Tuesday, October 21, 2008

Heavens Coming in Water


Repent, for the kingdom of heaven is near! This is the preaching from John the Baptizer. When Jesus came from Galilee to the Jordan to be baptized by John, he may not have been crystal clear concerning his knowledge of what great things were transpiring at that very moment. Though he does utter a call in the southern reaches of the Jordan valley, which echoes throughout all eternity, ‘the kingdom of heaven is near!’ Heaven is indeed God himself who is embodied in the man Jesus from Nazareth. The Kingdom of Heaven for St. Mathew would be a widely used reverential substitute for the divine name. Heaven as the divine name is also King of creation, Lord of all history, who spoke to Abraham, Isaac, and Jacob, Moses and the prophets. Yet, most importantly the prophets had foretold that this king of all creation, this hidden reign of God, would one day become manifest and universal, to take human form, open his arms and reconcile all people eternally back to him.


He is not attractive or handsome physically that we should highly esteem Him but a man of flesh and blood, who hungers, thirsts, cries, laughs, and suffers as we do. This man comes to the Jordan under the hot Judean sun to be baptized by John. There are many others also being baptized by John, indeed large masses, people were coming to him from Jerusalem and all Judea and the whole region of the Jordan, confessing their sins and being baptized. Yet Jesus comes as heaven itself, the kingdom of heaven is near. He comes at the spotless Lamb of God, without sin. As soon as Jesus was baptized, he went up out of the water. At that moment heaven was opened, and he saw the Spirit of God descending like a dove and lighting on him. And a voice from heaven said, "This is my Son, whom I love; with him I am well pleased."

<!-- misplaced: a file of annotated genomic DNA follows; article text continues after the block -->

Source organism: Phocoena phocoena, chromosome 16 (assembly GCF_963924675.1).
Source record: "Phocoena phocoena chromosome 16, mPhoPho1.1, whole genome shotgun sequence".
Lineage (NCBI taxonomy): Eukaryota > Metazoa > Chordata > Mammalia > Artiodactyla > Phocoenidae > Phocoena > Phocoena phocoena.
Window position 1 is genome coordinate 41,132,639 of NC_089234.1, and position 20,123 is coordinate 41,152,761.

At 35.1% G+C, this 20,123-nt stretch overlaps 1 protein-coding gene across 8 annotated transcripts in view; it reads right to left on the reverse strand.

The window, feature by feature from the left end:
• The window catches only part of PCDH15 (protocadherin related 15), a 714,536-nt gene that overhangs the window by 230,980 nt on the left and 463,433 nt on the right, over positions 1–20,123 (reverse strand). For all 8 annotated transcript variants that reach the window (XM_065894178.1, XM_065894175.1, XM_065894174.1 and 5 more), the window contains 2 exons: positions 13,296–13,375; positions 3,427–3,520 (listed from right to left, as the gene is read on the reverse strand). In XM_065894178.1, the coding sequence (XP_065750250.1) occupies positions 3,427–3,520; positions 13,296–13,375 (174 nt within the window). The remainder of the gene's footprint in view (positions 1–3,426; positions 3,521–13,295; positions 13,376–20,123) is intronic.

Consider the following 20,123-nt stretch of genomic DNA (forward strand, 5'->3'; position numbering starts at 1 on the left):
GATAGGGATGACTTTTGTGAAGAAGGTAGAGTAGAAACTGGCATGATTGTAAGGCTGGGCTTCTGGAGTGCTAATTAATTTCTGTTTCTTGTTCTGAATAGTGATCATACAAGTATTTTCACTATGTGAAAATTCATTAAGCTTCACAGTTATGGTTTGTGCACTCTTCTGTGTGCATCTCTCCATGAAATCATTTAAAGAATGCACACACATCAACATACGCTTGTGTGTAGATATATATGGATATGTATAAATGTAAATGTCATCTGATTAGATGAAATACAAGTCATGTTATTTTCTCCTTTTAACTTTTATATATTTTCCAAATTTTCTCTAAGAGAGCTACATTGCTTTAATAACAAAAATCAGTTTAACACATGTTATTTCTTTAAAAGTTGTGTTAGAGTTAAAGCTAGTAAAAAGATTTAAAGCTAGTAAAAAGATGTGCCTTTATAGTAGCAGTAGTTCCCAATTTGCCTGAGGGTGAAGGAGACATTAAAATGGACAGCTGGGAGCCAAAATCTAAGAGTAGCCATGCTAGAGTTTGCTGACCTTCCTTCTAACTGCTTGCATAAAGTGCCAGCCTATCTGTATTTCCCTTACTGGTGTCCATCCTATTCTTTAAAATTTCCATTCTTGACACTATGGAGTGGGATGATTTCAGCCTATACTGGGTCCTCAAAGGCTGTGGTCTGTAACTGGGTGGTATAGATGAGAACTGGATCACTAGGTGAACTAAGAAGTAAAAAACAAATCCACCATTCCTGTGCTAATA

Jesus’ baptism must be seen in light of the journey which this beloved Son has now begun. His descent into the Jordan was a baptism in which He begins to take on the sins of the world. His baptism is a muddy one where the one without blemish or mark takes on the ugliest sores, diseases, infirmities, and sins of the world. This beautiful Christ, out of love and mercy does this willingly for you, and carries this immeasurable ugliness, this curse of sin all the way to the cross. It is murder, fornication, adultery, lust, greed, envy, sloth, and every egregious sin imaginable. It is disease and sickness, and every physical ailment which results from the curse of sin and the death that comes with it. Every sin that you have committed and ever will commit was taken into the body of this Jesus. Even that wretched and ungodly sin that plagues your conscience day and night was not too wretched and ungodly for this most perfect and godly one who came to be baptized.